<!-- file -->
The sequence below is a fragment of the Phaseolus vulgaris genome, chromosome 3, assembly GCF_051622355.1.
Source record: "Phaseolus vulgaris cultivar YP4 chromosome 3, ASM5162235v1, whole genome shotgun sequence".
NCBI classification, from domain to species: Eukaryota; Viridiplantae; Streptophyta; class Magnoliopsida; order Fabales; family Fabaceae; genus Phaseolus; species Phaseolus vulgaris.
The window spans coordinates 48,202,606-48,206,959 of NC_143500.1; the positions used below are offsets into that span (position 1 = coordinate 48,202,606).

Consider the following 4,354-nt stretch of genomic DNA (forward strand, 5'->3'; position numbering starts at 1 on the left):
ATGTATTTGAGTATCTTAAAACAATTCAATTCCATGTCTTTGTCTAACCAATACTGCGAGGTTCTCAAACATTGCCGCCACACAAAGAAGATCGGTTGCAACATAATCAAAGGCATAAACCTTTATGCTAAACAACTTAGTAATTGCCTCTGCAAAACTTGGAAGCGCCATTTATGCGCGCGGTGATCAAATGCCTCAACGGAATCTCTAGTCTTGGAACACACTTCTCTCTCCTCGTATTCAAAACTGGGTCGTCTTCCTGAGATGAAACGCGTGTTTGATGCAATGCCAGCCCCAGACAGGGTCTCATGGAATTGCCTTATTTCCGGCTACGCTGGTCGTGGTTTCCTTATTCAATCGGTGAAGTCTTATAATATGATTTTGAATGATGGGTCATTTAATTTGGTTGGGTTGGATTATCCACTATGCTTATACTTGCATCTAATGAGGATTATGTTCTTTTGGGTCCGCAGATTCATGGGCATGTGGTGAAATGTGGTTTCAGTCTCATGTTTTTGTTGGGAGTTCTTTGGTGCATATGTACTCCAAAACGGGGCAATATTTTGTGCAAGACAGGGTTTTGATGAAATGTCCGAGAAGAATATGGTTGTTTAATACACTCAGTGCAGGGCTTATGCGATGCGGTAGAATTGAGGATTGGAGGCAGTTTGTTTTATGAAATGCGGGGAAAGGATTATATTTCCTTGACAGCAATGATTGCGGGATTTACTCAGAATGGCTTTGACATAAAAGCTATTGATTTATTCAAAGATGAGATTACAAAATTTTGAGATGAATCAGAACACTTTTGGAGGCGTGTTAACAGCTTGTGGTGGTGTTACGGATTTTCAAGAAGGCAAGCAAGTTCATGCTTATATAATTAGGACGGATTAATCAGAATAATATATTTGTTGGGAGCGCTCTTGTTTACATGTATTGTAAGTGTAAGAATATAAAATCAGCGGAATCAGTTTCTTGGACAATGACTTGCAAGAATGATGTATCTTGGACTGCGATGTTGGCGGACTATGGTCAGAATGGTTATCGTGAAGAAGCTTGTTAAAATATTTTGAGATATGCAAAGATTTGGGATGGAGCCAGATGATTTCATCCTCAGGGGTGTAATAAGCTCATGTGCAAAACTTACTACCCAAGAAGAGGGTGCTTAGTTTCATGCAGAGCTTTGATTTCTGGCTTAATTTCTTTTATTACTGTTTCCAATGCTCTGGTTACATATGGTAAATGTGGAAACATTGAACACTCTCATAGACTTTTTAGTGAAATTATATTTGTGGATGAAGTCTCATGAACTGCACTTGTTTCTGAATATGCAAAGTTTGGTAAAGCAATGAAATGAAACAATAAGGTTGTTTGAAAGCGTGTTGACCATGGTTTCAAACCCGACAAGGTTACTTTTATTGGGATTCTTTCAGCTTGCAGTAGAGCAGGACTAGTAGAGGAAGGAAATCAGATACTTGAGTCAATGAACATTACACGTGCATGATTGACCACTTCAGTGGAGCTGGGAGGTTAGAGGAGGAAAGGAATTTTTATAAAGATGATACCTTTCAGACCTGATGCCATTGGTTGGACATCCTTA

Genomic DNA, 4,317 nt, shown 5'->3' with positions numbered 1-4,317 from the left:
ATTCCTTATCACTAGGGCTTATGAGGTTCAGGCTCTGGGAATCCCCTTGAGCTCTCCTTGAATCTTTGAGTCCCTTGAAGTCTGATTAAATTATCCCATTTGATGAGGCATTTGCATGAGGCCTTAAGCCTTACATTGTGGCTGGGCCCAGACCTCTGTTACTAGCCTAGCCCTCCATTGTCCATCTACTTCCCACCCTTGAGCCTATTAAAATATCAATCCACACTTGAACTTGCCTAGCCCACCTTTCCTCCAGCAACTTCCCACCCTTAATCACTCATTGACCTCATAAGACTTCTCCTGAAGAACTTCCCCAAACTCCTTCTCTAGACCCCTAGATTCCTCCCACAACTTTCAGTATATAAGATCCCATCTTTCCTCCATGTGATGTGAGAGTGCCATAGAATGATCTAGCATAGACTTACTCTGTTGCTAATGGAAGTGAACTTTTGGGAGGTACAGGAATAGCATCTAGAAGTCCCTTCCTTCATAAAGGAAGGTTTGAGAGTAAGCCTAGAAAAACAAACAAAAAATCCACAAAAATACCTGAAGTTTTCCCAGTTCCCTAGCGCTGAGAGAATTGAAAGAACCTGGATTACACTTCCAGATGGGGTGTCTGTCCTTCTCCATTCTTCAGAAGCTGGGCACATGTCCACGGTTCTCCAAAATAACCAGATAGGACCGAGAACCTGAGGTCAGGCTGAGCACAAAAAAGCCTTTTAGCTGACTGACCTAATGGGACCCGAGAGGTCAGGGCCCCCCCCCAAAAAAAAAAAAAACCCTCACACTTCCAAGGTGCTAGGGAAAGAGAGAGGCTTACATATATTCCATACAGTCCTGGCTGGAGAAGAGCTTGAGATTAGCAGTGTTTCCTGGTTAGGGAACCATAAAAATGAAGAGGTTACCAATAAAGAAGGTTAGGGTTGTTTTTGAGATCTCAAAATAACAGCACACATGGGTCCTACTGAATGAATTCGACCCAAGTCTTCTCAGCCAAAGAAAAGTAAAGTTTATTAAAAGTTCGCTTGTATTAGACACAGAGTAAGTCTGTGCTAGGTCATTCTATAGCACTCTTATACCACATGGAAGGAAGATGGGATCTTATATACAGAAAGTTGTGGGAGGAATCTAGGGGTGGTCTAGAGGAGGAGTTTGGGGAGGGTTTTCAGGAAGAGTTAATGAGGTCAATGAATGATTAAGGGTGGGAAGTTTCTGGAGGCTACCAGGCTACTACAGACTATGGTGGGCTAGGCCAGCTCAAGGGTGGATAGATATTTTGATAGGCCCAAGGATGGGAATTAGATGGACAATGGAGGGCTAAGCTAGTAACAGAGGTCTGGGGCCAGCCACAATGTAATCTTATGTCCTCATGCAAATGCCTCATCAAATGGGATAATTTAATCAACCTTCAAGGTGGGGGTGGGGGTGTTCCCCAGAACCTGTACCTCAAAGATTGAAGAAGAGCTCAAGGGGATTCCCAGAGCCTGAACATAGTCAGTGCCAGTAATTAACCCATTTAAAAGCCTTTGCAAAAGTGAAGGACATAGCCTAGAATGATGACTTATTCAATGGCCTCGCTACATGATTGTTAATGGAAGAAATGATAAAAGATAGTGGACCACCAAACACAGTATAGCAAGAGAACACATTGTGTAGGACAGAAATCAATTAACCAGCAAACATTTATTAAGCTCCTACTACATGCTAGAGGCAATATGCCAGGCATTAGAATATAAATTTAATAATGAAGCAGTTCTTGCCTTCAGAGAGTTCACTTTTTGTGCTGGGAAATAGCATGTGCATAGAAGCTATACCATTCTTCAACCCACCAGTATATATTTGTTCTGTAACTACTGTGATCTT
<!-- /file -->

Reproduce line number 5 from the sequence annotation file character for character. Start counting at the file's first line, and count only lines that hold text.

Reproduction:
Consider the following 4,354-nt stretch of genomic DNA (forward strand, 5'->3'; position numbering starts at 1 on the left):